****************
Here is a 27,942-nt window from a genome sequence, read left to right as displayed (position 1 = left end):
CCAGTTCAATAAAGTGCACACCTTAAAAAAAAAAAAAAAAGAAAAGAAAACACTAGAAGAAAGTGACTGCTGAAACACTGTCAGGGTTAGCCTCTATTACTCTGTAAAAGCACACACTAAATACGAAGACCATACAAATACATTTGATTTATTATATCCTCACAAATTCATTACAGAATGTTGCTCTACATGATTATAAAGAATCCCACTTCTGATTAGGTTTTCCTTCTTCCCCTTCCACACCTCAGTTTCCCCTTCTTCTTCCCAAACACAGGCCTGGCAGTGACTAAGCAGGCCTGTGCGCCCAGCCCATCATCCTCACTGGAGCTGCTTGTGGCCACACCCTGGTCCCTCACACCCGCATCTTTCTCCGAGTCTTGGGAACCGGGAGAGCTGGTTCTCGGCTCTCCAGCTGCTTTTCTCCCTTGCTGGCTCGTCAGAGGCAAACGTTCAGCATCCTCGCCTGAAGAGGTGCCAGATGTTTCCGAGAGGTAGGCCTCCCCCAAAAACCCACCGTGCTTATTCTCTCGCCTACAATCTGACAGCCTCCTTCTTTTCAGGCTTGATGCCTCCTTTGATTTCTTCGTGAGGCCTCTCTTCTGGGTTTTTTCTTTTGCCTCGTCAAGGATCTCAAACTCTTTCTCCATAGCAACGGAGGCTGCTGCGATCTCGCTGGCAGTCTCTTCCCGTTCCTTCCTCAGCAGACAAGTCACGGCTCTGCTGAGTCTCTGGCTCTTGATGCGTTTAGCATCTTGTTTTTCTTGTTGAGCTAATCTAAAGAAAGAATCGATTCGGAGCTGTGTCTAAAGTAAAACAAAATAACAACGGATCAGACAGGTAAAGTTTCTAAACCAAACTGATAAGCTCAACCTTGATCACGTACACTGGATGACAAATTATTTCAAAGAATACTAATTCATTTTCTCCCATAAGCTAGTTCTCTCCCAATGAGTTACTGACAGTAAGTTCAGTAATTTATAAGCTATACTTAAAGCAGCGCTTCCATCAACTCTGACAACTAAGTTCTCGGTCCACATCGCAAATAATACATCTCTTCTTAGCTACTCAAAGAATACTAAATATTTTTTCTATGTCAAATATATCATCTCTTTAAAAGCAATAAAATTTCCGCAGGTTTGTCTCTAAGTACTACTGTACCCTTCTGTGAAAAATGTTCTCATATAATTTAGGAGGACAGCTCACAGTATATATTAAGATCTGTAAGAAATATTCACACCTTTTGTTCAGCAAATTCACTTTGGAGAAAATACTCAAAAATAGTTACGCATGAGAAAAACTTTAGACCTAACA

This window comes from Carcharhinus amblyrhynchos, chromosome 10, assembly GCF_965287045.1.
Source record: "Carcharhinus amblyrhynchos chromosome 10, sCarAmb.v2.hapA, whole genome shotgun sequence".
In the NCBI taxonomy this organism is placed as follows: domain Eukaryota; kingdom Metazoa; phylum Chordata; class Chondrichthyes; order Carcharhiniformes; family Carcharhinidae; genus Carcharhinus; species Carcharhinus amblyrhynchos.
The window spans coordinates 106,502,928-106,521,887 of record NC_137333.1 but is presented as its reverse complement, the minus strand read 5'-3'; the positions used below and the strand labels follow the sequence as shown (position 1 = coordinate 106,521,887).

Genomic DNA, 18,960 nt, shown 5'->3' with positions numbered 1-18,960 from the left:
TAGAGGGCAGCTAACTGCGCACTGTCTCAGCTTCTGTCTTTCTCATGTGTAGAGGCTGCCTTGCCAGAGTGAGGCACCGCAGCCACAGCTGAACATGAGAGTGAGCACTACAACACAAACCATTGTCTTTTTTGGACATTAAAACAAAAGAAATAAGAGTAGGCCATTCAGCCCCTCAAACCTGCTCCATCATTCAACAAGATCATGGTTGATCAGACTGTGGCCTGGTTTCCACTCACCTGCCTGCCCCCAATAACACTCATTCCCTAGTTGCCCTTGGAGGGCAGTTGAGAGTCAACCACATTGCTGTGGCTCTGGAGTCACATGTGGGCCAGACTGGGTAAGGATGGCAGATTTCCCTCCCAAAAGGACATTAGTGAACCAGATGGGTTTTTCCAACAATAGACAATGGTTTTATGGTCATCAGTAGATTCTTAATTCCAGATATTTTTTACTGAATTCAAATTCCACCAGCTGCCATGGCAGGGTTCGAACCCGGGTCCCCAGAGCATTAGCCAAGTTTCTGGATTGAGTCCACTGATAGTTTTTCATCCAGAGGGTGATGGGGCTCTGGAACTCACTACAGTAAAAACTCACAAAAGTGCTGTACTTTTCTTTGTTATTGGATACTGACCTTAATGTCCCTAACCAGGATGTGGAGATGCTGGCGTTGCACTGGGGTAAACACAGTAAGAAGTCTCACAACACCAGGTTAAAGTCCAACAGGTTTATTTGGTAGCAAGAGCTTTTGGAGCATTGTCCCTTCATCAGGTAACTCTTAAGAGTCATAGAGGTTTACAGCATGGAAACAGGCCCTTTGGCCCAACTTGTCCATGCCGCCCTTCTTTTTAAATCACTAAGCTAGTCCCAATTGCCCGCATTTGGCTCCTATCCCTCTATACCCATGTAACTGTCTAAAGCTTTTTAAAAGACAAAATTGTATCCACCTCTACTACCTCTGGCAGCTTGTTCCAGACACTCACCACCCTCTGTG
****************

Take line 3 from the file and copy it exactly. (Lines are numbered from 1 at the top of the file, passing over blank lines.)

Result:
This window comes from Carcharhinus amblyrhynchos, chromosome 10, assembly GCF_965287045.1.